Mon | Dec 5, 2016

York College trainers hone KC teachers' skills

Published:Monday | September 15, 2014 | 12:00 AM

As the country continues to struggle with the underperformance of several schools, a few institutions are now taking matters into their own hands to ensure that teachers are fully equipped with the necessary skills to effectively deliver in the classroom.

In keeping with its mandate to have continuous professional development sessions with its teachers, Kingston College recently joined the ranks of these institutions that are placing the focus on their teachers' performance.

Teachers of the North Street-based all-boys school were recently engaged in a three-day workshop with educators from the York Centre for Education and Community (YCEC) at the York University in Toronto, Canada.

The organisers said the workshop was geared towards equipping teachers and administrators with "effective teaching practices grounded within the social and cultural context of schooling in Jamaica".

Workshops to continue

Dave Myrie, principal of Kingston College, said such workshops would be an ongoing fixture at the school, as it is important for the educators under his charge to be fully equipped with all the necessary skills to deliver.

"This is something that we feel will add great value to the students, as these sessions will give teachers a chance to share their experiences and learn from each other, because no one teacher has all the knowledge, and the seminar will cover a number of issues," Myrie noted.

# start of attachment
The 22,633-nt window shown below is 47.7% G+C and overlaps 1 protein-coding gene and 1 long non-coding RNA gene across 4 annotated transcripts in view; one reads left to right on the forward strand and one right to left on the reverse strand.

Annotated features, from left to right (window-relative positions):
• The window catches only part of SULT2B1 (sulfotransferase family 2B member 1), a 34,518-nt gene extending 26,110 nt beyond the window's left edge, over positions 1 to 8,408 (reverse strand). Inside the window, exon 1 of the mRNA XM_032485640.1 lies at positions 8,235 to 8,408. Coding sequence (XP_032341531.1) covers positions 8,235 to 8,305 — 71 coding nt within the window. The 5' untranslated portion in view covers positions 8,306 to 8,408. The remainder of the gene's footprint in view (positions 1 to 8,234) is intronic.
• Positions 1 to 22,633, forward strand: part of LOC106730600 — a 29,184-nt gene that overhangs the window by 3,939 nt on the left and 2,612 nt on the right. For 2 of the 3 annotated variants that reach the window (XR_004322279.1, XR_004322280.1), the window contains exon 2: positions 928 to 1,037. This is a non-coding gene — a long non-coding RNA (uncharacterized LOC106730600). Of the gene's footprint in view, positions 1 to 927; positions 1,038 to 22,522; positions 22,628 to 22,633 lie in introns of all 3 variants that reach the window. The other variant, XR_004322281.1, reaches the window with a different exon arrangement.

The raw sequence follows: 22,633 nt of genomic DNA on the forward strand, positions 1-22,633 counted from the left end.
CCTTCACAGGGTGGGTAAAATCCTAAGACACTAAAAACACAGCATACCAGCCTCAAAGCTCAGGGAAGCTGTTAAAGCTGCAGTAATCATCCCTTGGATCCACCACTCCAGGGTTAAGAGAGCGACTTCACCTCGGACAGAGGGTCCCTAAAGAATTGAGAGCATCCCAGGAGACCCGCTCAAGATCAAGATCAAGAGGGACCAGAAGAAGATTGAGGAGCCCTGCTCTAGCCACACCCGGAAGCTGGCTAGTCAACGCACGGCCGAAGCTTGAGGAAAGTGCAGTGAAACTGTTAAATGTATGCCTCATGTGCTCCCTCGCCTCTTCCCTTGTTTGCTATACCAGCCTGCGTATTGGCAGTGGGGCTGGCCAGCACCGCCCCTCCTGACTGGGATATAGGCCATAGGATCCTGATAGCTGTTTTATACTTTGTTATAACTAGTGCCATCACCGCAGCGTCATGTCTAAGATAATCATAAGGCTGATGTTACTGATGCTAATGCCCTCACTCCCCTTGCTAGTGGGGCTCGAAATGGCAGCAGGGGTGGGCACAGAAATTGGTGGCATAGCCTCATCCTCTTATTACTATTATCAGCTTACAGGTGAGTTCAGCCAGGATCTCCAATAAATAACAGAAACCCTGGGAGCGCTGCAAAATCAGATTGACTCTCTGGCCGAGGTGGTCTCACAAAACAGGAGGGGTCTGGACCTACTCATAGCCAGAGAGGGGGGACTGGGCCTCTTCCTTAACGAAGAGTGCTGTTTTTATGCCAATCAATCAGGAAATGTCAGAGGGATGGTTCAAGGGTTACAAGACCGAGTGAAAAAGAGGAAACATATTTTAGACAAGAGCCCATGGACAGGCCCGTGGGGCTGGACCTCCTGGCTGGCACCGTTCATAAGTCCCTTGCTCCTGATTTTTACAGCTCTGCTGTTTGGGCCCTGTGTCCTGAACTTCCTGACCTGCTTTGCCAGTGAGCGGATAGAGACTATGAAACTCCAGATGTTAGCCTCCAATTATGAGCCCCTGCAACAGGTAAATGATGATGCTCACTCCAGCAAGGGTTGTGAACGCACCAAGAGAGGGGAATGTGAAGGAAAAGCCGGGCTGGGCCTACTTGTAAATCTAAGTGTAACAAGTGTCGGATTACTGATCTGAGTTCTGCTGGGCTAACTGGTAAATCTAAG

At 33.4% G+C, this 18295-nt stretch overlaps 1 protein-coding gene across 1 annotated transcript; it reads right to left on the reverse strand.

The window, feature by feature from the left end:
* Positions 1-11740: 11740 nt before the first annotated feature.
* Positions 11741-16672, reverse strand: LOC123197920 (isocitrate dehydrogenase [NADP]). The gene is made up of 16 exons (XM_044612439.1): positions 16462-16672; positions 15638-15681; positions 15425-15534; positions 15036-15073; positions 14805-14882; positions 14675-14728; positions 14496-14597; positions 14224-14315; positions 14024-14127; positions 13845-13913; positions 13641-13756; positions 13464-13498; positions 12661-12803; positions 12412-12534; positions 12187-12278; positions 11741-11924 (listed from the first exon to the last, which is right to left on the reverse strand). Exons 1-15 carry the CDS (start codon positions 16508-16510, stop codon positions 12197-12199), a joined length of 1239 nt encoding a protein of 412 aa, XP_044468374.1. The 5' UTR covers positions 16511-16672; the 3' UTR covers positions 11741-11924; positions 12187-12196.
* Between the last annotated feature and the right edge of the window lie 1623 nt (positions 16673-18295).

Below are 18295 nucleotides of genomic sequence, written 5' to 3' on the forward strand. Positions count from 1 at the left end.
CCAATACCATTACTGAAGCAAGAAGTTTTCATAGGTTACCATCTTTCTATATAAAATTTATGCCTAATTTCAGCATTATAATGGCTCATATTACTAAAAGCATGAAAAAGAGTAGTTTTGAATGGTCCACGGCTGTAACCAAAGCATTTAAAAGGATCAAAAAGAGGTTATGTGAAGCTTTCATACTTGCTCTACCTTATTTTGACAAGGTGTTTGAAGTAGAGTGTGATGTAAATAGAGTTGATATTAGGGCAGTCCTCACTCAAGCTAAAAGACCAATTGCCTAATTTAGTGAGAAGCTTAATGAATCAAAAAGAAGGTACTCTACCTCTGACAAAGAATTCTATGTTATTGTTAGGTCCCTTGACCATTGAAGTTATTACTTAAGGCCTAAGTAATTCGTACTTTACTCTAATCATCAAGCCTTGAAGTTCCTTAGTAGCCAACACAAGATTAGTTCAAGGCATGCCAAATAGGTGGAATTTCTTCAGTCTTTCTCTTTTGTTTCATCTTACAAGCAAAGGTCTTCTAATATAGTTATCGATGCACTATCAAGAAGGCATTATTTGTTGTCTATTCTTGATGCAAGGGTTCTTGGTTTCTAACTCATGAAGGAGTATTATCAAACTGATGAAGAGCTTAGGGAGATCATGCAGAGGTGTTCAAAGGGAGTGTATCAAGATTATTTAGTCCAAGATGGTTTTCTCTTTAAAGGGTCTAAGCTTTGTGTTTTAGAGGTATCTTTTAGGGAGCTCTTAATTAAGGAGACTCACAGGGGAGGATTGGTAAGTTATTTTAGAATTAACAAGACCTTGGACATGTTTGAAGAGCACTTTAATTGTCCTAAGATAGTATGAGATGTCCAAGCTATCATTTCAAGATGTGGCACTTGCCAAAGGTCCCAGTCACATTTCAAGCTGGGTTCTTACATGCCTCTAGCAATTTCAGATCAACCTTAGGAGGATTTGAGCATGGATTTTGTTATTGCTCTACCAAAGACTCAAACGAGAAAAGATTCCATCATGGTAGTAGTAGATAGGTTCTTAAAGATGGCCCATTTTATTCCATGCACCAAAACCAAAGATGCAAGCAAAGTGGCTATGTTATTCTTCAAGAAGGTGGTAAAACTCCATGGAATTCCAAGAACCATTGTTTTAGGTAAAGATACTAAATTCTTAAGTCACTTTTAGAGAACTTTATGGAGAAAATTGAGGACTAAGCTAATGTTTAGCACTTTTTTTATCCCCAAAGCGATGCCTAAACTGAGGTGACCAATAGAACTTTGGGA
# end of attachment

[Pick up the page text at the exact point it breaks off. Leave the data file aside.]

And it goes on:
The seminars looked at a plethora of issues ranging from strategies for the teaching of adolescent males and helping teachers to identify and address those students who are underperforming.

Dr Carl James, director of YCEC, said the discussions with the educators were fruitful and more schools should consider implementing such professional development seminars.

"This has been a great experience, giving the teachers a chance to express the challenges they are facing and using this space to help each other find solutions to these challenges from each other," James said.

He said they were looking at expanding the programme to include more specialised expertise, including the development of relevant assessment tools and the integration of technology in the classrooms.

Dr Andrea Davis, associate professor and the interim director of the Centre for Research on Latin America and the Caribbean, herself a Jamaican, told The Gleaner that workshops like the one delivered at Kingston College should be replicated in several schools across the island.

"A lot of the problems facing our schools are cultural and sometimes unique to their own schools. So, there's no one-size-fits-all solution, and programmes should be tailored to fit these institutions," she said, recommending that the education ministry look into delivering such programmes across the island.